May 23, 2021
For many of you, the word “missionary” is familiar… or not? Challenge for children: draw a portrait of a missionary including everything from the sermon.
If you read Matt. 28, we see that we are all missionaries in some way! Some, will devote their whole life to this, some will just be part of it. 4 principles that every Christian worker should be guided by in ministry, and especially true missionaries!
I. Say “no” to good things, for the sake of better things (v. 22)
We live in a world of constant rush. You have to do so much that you get dizzy at times. But, we can only do what is most important!
(v. 22) – A passionate desire, a zeal for the Gospel, kept the apostle Paul from doing good things. This is the first lesson of every missionary and evangelist. Willingness to say NO to good things for the sake of better things. Paul speaks of the struggle of every minister… to say NO to good. Sometimes, it is the only tool left to reveal to us the struggle of priorities!
Mission teaches us to say NO to good, for the sake of better things!
It is good to get your career figured out soon, but maybe for 1 year…
Q: Have you learned to say NO to good things, for sake of better? Do you have specific examples of it?
II. Think globally, act locally (vv. 19, 23-24, 28)
Do you want to go to Spain? (homeland of Seneca, tutor for Nero)
Do you have the ability to look at the whole world globally, and think of all the sinners there, of the Gospel for the whole world, for the church all around the world, and the kingdom of Christ?
There is a certain balance where we think globally, but act locally.
(Pr. 17:24) “The discerning sets his face towards wisdom, but the eyes of a fool are on the ends of the earth.”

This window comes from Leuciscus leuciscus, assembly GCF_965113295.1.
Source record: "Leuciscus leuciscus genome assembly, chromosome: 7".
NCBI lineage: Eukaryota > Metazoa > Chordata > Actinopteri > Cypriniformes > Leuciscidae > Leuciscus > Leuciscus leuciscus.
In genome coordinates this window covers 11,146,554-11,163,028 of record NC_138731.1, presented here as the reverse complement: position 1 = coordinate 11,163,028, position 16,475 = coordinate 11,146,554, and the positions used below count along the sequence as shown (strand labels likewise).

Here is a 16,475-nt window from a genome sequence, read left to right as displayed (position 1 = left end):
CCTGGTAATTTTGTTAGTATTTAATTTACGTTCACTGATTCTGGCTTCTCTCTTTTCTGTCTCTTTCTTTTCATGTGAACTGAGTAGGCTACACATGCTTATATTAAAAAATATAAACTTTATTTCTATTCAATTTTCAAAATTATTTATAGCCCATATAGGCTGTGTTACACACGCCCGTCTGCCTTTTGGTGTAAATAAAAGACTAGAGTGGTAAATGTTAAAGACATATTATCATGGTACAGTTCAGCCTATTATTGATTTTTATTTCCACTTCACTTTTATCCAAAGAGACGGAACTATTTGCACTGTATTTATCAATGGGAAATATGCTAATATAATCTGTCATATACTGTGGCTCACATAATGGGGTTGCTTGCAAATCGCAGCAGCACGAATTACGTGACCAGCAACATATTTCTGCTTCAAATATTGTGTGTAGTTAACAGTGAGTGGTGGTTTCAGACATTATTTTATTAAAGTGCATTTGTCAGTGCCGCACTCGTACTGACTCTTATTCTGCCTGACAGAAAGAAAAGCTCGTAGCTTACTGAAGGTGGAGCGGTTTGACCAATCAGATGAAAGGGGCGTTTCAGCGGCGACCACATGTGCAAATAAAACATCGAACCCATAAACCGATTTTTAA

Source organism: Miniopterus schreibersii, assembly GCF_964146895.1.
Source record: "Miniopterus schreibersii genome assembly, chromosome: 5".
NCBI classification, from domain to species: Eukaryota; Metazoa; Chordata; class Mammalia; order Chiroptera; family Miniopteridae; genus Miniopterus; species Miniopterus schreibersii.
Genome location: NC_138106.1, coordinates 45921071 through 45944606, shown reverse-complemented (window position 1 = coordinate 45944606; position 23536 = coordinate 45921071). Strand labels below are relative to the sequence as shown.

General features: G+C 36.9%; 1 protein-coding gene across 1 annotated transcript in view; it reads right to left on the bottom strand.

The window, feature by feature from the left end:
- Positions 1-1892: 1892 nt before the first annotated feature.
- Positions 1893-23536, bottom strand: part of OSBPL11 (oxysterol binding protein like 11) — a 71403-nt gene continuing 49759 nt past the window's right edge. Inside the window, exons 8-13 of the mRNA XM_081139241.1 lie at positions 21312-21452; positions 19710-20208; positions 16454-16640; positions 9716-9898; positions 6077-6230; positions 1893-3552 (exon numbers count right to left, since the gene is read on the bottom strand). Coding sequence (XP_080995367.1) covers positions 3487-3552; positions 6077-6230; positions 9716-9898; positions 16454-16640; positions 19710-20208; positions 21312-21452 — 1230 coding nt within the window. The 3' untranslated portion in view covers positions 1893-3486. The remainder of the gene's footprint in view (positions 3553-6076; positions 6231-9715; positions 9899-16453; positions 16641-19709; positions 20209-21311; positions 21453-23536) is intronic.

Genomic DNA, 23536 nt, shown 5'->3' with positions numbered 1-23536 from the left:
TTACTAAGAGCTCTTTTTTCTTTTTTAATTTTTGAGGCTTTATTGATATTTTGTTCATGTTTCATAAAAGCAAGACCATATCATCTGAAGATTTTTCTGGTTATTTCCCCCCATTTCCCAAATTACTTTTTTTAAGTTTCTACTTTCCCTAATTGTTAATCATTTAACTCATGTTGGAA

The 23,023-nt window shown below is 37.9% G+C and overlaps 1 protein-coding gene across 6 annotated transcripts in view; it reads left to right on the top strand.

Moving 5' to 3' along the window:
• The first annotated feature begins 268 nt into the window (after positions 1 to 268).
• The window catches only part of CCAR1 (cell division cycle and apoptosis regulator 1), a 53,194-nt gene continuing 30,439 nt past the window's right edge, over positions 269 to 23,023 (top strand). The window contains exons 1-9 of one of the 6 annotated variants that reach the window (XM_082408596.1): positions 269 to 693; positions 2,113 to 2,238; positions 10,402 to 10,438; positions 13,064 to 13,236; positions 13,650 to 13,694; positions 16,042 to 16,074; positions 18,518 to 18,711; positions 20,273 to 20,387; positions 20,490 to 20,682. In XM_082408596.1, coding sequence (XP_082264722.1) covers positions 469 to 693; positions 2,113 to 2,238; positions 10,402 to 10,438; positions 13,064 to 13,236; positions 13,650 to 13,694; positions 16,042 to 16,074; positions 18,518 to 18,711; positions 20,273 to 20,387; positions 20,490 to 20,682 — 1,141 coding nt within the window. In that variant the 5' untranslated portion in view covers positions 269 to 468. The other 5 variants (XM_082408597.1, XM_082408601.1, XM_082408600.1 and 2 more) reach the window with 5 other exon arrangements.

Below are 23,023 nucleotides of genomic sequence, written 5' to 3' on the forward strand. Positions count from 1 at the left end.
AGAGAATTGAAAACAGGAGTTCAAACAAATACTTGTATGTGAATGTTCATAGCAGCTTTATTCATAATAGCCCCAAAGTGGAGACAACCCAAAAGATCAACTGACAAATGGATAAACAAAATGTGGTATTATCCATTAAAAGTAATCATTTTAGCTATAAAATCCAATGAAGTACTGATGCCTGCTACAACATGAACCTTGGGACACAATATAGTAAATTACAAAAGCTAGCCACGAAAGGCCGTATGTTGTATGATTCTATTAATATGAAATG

In Paul’s life, we observe this. He sleeps and dreams of Spain. But, until now, he did not get there, because he was busy with what was directly in front of him!
Christ (Matt. 9:36-38) – sees that this field is ready for harvest, yet (10:1) – deals with people in front of Him!
Q: Do you see the world around you as a great field ready for the Gospel, and at the same time, do you bring the Gospel where you are (v. 19)? Parents, kids ministry teachers – the world needs the Gospel!
III. Love the Church (vv. 24-28)
A. Hunger for the fellowship of the Church (v. 24)
Paul longs for, desires, seeks the fellowship with the saints!
There are missionaries, evangelists who do not have that spark in relation to the church. They look at the Church as a stepping stone toward something greater. But the church is the end and ultimate goal of evangelism – everything must end in the church. Missions do not use the church to achieve their programs, but mission programs are used for the good of the church!
After all, the ultimate goal of evangelism and mission is the church planting! Everything goes back to the church!
Christ is clear about the priority of the church! (Matt. 16:15-18) – He will build His Church!!!! This is Christ’s priority. Is it ours?